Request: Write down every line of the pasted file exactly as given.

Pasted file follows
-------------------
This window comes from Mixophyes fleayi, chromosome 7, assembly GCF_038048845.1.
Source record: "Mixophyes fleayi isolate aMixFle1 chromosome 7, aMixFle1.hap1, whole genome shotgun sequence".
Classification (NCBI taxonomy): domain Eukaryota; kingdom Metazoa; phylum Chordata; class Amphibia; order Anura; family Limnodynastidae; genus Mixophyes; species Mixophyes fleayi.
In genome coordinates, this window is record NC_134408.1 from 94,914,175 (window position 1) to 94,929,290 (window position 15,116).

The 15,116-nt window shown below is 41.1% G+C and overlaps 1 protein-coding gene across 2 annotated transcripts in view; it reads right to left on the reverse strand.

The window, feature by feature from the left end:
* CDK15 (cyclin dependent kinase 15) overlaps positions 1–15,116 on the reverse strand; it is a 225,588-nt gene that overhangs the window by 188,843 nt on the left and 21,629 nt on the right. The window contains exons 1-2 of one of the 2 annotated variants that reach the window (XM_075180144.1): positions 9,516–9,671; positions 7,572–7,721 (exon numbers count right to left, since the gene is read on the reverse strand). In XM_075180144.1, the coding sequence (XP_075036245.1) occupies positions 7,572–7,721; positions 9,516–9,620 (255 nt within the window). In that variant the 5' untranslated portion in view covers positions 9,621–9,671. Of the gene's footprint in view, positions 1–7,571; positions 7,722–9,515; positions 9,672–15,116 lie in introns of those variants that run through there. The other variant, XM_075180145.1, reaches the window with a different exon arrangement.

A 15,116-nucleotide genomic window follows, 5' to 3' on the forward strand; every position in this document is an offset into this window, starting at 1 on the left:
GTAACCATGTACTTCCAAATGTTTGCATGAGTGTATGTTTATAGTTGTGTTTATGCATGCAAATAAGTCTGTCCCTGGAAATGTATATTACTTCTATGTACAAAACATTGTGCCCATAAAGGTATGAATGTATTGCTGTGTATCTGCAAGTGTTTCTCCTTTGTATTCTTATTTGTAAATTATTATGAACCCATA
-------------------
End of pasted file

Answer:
This window comes from Mixophyes fleayi, chromosome 7, assembly GCF_038048845.1.
Source record: "Mixophyes fleayi isolate aMixFle1 chromosome 7, aMixFle1.hap1, whole genome shotgun sequence".
Classification (NCBI taxonomy): domain Eukaryota; kingdom Metazoa; phylum Chordata; class Amphibia; order Anura; family Limnodynastidae; genus Mixophyes; species Mixophyes fleayi.
In genome coordinates, this window is record NC_134408.1 from 94,914,175 (window position 1) to 94,929,290 (window position 15,116).

The 15,116-nt window shown below is 41.1% G+C and overlaps 1 protein-coding gene across 2 annotated transcripts in view; it reads right to left on the reverse strand.

The window, feature by feature from the left end:
* CDK15 (cyclin dependent kinase 15) overlaps positions 1–15,116 on the reverse strand; it is a 225,588-nt gene that overhangs the window by 188,843 nt on the left and 21,629 nt on the right. The window contains exons 1-2 of one of the 2 annotated variants that reach the window (XM_075180144.1): positions 9,516–9,671; positions 7,572–7,721 (exon numbers count right to left, since the gene is read on the reverse strand). In XM_075180144.1, the coding sequence (XP_075036245.1) occupies positions 7,572–7,721; positions 9,516–9,620 (255 nt within the window). In that variant the 5' untranslated portion in view covers positions 9,621–9,671. Of the gene's footprint in view, positions 1–7,571; positions 7,722–9,515; positions 9,672–15,116 lie in introns of those variants that run through there. The other variant, XM_075180145.1, reaches the window with a different exon arrangement.

A 15,116-nucleotide genomic window follows, 5' to 3' on the forward strand; every position in this document is an offset into this window, starting at 1 on the left:
GTAACCATGTACTTCCAAATGTTTGCATGAGTGTATGTTTATAGTTGTGTTTATGCATGCAAATAAGTCTGTCCCTGGAAATGTATATTACTTCTATGTACAAAACATTGTGCCCATAAAGGTATGAATGTATTGCTGTGTATCTGCAAGTGTTTCTCCTTTGTATTCTTATTTGTAAATTATTATGAACCCATA